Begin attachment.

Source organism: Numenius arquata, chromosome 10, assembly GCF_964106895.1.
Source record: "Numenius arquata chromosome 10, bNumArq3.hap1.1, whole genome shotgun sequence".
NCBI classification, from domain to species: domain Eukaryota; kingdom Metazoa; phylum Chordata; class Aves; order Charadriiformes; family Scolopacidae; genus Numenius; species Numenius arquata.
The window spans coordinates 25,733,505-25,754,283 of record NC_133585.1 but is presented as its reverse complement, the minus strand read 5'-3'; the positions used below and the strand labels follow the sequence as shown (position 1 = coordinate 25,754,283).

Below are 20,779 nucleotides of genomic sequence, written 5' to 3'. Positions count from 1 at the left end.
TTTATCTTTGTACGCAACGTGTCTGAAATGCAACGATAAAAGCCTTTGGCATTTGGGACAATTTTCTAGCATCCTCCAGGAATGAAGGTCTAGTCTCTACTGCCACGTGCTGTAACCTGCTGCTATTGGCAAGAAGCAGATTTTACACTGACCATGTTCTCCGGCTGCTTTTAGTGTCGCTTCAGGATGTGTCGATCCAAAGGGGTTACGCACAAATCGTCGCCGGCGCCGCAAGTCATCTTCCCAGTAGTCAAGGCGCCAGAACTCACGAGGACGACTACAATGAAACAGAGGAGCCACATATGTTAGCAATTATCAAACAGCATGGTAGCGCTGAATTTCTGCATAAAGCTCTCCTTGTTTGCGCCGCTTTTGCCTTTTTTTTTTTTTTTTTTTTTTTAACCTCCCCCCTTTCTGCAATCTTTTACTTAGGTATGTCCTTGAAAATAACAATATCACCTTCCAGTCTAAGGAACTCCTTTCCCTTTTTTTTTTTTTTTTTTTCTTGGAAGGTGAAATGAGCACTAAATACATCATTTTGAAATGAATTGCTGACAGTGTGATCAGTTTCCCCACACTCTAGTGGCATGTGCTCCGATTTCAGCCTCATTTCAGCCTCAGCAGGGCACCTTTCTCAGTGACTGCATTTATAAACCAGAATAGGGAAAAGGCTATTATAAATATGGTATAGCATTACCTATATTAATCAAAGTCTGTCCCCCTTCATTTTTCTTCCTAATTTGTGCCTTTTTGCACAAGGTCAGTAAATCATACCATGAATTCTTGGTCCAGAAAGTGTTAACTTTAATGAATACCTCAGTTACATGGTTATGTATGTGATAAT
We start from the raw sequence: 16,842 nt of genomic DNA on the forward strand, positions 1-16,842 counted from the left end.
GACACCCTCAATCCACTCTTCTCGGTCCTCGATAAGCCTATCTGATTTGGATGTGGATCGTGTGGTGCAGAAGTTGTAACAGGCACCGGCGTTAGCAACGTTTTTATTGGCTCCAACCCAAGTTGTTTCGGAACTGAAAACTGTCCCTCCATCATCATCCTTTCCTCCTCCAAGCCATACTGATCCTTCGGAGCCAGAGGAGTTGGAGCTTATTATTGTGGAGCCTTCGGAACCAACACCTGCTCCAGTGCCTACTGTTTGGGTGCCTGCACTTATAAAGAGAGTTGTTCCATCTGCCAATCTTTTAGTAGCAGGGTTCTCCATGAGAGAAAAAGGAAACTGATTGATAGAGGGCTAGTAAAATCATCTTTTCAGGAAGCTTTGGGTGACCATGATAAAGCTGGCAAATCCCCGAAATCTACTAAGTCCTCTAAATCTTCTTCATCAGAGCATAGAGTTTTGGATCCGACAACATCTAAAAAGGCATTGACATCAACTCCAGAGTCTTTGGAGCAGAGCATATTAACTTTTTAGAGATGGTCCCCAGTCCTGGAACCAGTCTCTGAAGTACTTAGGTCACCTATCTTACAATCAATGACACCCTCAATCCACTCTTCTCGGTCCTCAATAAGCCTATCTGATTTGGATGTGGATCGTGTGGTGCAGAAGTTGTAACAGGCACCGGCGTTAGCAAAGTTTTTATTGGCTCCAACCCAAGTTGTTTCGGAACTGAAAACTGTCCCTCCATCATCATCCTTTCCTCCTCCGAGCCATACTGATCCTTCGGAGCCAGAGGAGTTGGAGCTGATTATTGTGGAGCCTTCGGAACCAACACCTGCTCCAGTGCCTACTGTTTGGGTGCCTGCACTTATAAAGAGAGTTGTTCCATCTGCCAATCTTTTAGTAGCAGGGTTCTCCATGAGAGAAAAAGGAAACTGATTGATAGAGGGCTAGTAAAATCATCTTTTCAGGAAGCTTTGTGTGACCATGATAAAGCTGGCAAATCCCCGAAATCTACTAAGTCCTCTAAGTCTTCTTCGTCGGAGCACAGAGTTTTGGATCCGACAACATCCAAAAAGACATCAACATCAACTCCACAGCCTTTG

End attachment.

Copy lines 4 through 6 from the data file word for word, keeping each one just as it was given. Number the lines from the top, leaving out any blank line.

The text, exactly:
The window spans coordinates 25,733,505-25,754,283 of record NC_133585.1 but is presented as its reverse complement, the minus strand read 5'-3'; the positions used below and the strand labels follow the sequence as shown (position 1 = coordinate 25,754,283).

Below are 20,779 nucleotides of genomic sequence, written 5' to 3'. Positions count from 1 at the left end.
TTTATCTTTGTACGCAACGTGTCTGAAATGCAACGATAAAAGCCTTTGGCATTTGGGACAATTTTCTAGCATCCTCCAGGAATGAAGGTCTAGTCTCTACTGCCACGTGCTGTAACCTGCTGCTATTGGCAAGAAGCAGATTTTACACTGACCATGTTCTCCGGCTGCTTTTAGTGTCGCTTCAGGATGTGTCGATCCAAAGGGGTTACGCACAAATCGTCGCCGGCGCCGCAAGTCATCTTCCCAGTAGTCAAGGCGCCAGAACTCACGAGGACGACTACAATGAAACAGAGGAGCCACATATGTTAGCAATTATCAAACAGCATGGTAGCGCTGAATTTCTGCATAAAGCTCTCCTTGTTTGCGCCGCTTTTGCCTTTTTTTTTTTTTTTTTTTTTTTAACCTCCCCCCTTTCTGCAATCTTTTACTTAGGTATGTCCTTGAAAATAACAATATCACCTTCCAGTCTAAGGAACTCCTTTCCCTTTTTTTTTTTTTTTTTTTCTTGGAAGGTGAAATGAGCACTAAATACATCATTTTGAAATGAATTGCTGACAGTGTGATCAGTTTCCCCACACTCTAGTGGCATGTGCTCCGATTTCAGCCTCATTTCAGCCTCAGCAGGGCACCTTTCTCAGTGACTGCATTTATAAACCAGAATAGGGAAAAGGCTATTATAAATATGGTATAGCATTACCTATATTAATCAAAGTCTGTCCCCCTTCATTTTTCTTCCTAATTTGTGCCTTTTTGCACAAGGTCAGTAAATCATACCATGAATTCTTGGTCCAGAAAGTGTTAACTTTAATGAATACCTCAGTTACATGGTTATGTATGTGATAAT